The Revd Matthew Cashmore outside St Michael’s, Breinton
“There is a degree of rediscovery of elements of orthodoxy that were around in the 1960s, post-Vatican II. Some of us younger people think the baby was maybe thrown out with the bathwater, and, because there was a fight to make those advances, any suggestion of rediscovering any of that stuff that was thrown out is greeted with hostility.
“What is really interesting is that, as Millennials, what we really respect is people standing in front of us and telling us, with honesty and passion, what they believe. That’s what we want. We might not agree with you, but we’ll tell you we don’t agree with you. We don’t want this ‘coming alongside’, where we have a gentle conversation. Tell us: ‘This is what I believe, and this is why I believe it — because it can change your life.’ It’s very different from the ministry we saw coming out of the ’60s, the ’70s, and the early ’80s.”
Hereford diocese, he says, “is a place that is not afraid to correct you when you go wrong, and that’s a gift. To hold you to account in a way that is constructive and helpful is really hard.” The diocese has seen big staff changes: the new secretary, financial director, and communications director are all under 40 and “thoroughly engaged and very enthusiastic”, Fr Cashmore says. “You are starting to see that played out in what the diocese is doing.”
THE Revd Dr Helen Collins is Tutor in Pastoral and Ministerial Studies at Trinity College, Bristol, where the age span of the residential cohort who have just left ranged from 18 to 63. She reflects that, while the temptations towards “mutual incomprehension and occasional hostility” between generations may be an experience in a number of churches, leading to tensions and difficulties, the picture is more complex than this.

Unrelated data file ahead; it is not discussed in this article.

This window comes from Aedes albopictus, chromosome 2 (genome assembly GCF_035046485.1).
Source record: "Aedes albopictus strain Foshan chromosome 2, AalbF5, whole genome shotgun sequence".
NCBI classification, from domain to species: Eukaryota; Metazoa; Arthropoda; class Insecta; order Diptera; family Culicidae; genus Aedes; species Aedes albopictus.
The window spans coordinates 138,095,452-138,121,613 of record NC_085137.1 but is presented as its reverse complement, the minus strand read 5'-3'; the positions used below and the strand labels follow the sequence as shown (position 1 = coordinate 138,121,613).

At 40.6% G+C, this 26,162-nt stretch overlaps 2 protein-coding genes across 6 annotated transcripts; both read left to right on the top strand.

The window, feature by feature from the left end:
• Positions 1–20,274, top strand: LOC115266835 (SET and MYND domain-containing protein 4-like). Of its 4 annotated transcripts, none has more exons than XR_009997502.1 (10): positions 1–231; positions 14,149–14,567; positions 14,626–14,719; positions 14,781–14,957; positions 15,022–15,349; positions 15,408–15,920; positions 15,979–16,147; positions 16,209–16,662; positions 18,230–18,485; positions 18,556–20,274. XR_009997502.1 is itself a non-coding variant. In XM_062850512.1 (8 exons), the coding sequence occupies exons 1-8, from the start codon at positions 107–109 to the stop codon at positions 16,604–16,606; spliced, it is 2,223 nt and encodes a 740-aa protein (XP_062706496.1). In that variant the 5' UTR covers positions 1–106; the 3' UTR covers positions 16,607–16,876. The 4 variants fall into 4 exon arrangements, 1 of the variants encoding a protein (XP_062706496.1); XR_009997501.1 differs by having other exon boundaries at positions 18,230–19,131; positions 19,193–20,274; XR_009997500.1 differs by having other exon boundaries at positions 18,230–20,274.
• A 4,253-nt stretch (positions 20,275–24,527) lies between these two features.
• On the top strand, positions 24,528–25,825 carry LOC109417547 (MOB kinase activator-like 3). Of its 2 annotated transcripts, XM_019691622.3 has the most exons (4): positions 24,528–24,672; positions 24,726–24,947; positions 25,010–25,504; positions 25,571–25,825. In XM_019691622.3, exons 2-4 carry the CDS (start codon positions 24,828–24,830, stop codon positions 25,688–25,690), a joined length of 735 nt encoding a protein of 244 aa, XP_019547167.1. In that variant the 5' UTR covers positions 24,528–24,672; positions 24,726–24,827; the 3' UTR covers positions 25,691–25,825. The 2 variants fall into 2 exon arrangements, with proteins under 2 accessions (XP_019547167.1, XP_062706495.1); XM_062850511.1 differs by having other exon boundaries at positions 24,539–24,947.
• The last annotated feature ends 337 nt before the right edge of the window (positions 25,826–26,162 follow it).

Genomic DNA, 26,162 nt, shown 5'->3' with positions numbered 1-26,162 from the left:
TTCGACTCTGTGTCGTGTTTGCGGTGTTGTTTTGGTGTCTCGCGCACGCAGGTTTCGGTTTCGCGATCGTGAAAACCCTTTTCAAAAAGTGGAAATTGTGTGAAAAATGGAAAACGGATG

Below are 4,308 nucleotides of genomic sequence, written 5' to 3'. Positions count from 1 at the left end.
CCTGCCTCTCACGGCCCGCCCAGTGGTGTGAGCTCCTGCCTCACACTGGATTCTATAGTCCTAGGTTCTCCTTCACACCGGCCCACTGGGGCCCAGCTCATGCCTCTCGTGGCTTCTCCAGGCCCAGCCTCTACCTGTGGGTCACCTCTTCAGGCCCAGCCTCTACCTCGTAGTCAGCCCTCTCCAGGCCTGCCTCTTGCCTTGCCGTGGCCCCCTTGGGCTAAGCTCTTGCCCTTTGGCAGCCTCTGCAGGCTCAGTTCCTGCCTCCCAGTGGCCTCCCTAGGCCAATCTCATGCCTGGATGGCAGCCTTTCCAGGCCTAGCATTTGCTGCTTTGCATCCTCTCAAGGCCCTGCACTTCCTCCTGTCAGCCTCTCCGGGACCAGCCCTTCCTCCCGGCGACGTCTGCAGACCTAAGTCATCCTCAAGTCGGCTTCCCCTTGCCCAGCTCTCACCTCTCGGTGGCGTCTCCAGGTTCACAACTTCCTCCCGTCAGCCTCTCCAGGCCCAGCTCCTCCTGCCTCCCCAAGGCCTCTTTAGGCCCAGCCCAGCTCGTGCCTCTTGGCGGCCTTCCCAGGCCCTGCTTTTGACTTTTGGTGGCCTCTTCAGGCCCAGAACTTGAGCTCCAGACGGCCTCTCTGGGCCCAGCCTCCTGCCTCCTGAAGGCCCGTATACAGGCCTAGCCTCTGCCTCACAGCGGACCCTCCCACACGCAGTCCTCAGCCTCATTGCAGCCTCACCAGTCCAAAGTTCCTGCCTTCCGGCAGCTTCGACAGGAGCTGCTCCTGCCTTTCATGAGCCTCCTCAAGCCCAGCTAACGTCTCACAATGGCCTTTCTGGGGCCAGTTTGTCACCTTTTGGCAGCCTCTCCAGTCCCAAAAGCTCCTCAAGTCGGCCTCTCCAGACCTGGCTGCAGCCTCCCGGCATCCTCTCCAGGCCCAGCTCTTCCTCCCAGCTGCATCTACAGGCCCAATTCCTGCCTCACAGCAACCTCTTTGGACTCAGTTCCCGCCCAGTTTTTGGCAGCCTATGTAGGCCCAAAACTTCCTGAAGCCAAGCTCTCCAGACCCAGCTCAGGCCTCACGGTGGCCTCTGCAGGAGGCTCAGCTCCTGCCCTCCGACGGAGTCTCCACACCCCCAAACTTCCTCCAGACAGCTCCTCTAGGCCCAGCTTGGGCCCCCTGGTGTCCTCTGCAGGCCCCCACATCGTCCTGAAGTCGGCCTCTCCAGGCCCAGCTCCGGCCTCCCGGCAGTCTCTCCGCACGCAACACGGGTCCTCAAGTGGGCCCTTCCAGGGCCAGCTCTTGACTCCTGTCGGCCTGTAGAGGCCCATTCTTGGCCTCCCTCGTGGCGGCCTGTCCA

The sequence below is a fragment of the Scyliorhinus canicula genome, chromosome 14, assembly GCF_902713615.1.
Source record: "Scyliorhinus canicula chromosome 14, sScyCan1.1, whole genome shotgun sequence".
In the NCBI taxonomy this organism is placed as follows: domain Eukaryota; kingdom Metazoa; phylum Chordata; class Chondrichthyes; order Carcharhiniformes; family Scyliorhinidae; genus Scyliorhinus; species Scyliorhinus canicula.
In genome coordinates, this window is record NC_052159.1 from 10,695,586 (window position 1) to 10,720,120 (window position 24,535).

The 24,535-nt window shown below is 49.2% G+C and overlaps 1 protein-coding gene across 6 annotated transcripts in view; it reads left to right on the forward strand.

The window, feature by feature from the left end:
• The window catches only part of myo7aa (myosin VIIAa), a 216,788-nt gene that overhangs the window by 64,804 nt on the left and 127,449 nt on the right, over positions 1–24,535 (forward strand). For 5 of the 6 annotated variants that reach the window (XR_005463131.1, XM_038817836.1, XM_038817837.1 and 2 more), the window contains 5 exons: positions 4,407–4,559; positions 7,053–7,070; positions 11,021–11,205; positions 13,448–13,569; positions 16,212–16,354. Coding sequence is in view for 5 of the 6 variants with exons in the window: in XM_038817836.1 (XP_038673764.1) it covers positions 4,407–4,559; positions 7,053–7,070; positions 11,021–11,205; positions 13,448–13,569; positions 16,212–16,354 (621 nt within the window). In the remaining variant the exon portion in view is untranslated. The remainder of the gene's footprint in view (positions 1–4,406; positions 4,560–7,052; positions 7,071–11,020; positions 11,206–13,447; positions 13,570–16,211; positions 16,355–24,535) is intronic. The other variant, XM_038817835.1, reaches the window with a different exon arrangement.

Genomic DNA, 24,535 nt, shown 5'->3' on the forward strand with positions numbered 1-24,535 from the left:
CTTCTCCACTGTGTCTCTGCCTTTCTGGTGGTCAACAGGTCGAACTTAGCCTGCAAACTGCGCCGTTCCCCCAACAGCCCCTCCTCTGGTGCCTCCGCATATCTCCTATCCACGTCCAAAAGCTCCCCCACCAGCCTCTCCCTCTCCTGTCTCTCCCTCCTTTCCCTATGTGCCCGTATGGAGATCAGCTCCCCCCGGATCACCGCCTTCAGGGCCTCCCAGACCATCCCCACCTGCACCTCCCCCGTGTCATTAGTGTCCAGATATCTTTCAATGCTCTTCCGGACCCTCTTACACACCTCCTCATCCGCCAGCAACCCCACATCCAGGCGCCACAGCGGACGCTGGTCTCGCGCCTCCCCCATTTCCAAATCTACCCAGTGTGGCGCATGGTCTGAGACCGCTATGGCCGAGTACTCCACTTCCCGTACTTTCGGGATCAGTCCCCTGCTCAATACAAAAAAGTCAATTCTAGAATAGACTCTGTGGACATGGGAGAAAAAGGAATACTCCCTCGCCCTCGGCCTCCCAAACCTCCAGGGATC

“The church hierarchy currently champions young vocations, with the latest initiatives for increasing vocations and the provision and resourcing of the Church of England Ministerial Scheme,” she says. “Older church members recognise the need to reach young people, and are also often passionate champions for our ordinands in context. Generation Y also really want to be mentored and invested in by people with experience and wisdom.”
But, while she endorses and affirms the national initiative to raise up young vocations, she is not convinced that the whole Church has wrestled with the complex issues involved in having a 27-year-old incumbent in a multi-parish benefice with a predominantly ageing congregation.
“Consequently, unless, as a whole Church, we can create realistic roles for young people which sufficiently equip and enable them to fulfil their vocation that the Church has endorsed, there may be a problem of retaining the increase in candidates that we are delighted to see,” she warns.
Trinity is seeking to address these issues directly. Ordinands are on placement in a local-church context for the duration of their training, to experience the contemporary realities of ministry from the start, and to reflect on the challenges with a trained supervisor. “We are passionately committed to teaching our ordinands to interpret their Bibles faithfully and intelligently in ways which speak meaningfully across generations,” Dr Collins says.
“We think the model of training ordinands in community with people from a diverse age-range is foundational to developing relationships between generations and building mutual understanding. We have a training day this September on the spirituality of older people to equip ordinands to minister in this context.”
She concludes, “Whilst appropriate training is essential, it cannot exist in isolation, and needs to be part of the whole Church’s responsibility to nurture the multi-generational Church for the glory of God.”